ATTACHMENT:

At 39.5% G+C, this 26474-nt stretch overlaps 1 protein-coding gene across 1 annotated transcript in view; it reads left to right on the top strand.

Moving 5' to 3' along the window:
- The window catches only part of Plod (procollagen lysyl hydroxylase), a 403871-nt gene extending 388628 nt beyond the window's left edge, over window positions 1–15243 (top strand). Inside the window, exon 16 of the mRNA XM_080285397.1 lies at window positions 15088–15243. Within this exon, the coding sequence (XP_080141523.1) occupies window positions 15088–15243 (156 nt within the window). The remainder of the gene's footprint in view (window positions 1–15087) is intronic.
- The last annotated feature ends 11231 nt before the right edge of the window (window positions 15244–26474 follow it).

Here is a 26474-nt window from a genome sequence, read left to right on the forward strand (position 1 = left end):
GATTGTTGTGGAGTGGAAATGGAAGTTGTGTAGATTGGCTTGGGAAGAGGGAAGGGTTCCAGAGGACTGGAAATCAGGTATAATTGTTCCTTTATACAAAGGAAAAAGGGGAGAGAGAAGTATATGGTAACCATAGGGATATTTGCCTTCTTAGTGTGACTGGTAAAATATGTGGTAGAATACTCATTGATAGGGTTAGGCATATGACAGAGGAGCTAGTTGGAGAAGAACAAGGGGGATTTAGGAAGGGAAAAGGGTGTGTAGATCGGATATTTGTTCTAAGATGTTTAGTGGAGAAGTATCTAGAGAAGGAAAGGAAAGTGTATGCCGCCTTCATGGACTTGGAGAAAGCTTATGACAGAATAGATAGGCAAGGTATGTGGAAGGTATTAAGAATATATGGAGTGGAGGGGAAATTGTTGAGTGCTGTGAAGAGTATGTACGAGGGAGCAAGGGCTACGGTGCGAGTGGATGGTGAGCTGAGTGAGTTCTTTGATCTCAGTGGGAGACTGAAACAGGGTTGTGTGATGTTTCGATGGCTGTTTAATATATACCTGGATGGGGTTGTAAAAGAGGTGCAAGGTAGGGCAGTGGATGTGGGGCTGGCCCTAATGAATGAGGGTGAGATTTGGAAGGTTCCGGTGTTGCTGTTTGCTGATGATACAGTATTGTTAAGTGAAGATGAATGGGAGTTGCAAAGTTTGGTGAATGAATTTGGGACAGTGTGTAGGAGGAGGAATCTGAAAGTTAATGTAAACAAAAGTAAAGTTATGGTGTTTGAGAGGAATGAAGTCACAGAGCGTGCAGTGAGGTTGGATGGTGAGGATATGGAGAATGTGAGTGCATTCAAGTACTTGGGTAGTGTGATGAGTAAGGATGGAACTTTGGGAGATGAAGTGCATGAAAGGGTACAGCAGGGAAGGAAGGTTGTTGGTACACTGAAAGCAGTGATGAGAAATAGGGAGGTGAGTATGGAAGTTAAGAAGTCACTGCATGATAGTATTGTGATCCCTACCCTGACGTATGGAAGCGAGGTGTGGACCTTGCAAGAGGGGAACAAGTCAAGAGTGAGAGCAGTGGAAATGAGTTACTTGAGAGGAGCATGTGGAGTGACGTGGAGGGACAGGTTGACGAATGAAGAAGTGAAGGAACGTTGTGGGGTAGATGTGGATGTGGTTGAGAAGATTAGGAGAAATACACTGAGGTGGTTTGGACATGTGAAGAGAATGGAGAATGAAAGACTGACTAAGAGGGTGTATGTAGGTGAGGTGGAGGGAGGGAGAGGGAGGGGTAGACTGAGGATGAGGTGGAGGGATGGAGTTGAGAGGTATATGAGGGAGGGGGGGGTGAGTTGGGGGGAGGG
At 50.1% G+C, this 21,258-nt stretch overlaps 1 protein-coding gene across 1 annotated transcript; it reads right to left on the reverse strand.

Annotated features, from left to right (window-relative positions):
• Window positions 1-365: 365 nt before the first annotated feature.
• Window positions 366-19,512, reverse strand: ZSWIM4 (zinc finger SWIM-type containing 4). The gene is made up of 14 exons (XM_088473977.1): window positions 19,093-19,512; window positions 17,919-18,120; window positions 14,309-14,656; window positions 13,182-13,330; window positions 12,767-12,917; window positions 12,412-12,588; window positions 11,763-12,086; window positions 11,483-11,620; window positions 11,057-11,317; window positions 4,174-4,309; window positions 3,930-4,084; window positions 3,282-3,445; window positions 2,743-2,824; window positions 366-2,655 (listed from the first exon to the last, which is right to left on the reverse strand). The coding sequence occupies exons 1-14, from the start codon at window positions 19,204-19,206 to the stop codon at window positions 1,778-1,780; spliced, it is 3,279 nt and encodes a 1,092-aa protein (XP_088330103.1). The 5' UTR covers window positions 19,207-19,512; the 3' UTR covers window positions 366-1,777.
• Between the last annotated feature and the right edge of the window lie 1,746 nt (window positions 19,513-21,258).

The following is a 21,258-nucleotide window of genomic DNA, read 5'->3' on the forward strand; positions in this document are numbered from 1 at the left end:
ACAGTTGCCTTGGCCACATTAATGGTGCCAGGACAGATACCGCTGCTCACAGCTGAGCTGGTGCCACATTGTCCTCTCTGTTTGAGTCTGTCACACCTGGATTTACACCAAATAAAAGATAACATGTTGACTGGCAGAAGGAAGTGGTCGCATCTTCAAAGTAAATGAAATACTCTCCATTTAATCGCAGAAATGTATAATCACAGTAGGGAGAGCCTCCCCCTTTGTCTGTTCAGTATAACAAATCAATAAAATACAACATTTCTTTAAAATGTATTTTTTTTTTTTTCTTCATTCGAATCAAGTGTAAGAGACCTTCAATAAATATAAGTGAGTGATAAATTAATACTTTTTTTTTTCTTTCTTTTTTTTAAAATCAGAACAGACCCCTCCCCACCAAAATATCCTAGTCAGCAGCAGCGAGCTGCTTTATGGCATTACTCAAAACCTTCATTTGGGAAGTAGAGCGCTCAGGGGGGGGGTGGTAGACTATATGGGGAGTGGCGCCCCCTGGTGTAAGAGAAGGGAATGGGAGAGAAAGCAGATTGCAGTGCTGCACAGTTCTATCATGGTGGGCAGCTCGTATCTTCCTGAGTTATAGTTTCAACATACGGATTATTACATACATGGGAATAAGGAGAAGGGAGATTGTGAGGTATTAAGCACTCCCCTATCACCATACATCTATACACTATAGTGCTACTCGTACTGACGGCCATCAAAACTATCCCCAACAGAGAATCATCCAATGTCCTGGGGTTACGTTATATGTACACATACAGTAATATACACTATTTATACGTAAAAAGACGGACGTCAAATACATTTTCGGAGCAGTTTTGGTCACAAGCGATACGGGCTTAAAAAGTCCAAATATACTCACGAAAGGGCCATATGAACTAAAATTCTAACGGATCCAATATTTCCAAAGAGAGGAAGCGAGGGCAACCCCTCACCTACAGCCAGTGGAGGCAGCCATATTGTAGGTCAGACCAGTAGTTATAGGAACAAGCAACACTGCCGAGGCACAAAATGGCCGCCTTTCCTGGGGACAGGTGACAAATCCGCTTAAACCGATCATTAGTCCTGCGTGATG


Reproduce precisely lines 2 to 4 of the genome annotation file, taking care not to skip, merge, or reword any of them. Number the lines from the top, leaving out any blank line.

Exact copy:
Moving 5' to 3' along the window:
- The window catches only part of Plod (procollagen lysyl hydroxylase), a 403871-nt gene extending 388628 nt beyond the window's left edge, over window positions 1–15243 (top strand). Inside the window, exon 16 of the mRNA XM_080285397.1 lies at window positions 15088–15243. Within this exon, the coding sequence (XP_080141523.1) occupies window positions 15088–15243 (156 nt within the window). The remainder of the gene's footprint in view (window positions 1–15087) is intronic.
- The last annotated feature ends 11231 nt before the right edge of the window (window positions 15244–26474 follow it).